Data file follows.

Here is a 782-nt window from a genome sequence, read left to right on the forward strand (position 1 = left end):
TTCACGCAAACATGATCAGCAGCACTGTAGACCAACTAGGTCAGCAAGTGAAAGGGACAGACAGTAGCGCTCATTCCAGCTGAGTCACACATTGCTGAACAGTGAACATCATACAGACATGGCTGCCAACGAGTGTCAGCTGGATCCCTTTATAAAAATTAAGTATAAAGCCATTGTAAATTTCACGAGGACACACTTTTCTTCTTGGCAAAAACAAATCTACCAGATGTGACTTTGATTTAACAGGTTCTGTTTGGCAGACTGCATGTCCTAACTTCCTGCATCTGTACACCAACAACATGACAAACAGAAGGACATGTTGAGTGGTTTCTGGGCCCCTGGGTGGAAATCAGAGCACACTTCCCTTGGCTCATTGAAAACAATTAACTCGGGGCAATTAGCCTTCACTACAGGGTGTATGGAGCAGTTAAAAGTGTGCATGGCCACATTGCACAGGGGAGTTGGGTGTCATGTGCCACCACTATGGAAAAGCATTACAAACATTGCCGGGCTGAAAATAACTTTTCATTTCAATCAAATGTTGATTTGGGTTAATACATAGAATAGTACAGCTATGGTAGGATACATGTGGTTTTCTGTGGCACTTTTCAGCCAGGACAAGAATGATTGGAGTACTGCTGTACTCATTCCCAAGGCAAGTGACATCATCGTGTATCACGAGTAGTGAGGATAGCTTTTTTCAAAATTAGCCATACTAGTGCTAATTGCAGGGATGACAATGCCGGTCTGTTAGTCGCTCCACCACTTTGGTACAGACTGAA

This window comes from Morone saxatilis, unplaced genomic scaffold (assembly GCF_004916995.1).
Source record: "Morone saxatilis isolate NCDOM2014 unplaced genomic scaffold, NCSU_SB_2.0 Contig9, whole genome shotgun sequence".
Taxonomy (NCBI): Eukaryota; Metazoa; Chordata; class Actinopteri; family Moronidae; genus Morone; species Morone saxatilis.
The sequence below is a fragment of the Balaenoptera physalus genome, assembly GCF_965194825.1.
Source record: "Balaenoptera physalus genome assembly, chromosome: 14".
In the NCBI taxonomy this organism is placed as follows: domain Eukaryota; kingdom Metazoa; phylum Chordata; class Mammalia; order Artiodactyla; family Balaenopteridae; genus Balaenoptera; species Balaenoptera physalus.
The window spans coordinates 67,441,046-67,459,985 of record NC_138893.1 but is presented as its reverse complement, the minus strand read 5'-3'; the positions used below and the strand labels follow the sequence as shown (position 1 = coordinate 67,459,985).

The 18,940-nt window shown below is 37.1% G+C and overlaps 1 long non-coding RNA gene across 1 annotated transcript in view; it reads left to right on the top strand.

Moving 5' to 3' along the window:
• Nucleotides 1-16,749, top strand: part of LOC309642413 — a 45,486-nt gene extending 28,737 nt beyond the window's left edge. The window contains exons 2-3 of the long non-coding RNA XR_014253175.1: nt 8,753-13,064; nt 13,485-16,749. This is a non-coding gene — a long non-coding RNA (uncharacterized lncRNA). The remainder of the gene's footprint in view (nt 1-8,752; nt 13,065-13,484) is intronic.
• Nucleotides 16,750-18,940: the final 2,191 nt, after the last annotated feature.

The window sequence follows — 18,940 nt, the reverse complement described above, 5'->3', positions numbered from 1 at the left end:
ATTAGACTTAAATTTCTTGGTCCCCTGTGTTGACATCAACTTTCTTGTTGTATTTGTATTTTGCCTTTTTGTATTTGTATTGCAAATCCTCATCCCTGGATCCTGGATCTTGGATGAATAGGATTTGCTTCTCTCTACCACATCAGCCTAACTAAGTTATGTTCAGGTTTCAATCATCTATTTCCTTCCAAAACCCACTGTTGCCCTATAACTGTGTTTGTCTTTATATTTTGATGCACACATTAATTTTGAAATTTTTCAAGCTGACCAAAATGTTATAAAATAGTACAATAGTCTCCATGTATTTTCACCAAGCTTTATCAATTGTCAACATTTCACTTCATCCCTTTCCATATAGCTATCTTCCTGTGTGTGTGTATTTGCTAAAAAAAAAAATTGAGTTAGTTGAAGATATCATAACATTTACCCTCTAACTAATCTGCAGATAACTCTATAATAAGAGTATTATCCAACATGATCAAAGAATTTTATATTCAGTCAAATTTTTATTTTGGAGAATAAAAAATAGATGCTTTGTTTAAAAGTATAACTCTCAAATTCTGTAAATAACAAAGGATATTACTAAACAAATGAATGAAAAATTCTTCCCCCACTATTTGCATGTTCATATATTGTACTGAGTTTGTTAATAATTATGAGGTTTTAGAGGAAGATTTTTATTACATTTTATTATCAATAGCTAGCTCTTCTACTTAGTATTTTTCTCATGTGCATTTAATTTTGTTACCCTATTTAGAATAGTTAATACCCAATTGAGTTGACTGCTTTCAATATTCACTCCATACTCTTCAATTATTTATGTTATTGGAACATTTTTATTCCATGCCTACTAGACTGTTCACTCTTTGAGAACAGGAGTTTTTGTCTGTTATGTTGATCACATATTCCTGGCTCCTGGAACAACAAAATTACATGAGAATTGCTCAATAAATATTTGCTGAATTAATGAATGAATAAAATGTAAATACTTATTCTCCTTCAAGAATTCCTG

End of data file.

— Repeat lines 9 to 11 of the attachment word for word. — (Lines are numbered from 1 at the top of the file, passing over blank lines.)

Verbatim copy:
The window spans coordinates 67,441,046-67,459,985 of record NC_138893.1 but is presented as its reverse complement, the minus strand read 5'-3'; the positions used below and the strand labels follow the sequence as shown (position 1 = coordinate 67,459,985).

The 18,940-nt window shown below is 37.1% G+C and overlaps 1 long non-coding RNA gene across 1 annotated transcript in view; it reads left to right on the top strand.

Moving 5' to 3' along the window: